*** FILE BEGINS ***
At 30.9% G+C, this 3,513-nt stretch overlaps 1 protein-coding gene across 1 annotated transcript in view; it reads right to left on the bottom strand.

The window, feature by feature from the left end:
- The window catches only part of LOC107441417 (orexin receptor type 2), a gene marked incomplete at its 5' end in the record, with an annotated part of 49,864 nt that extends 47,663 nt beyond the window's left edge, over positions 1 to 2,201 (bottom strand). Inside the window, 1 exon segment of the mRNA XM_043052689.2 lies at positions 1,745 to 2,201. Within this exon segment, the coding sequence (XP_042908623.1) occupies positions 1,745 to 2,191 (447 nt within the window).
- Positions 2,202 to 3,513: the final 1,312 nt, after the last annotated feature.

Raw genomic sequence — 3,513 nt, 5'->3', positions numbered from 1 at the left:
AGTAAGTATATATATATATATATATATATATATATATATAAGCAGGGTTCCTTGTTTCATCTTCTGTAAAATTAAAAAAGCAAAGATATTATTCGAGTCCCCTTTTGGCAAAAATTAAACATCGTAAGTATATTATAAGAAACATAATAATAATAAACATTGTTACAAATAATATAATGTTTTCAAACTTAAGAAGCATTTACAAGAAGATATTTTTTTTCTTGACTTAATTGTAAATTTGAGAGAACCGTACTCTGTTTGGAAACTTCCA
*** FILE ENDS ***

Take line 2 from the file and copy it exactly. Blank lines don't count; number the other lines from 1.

The window, feature by feature from the left end: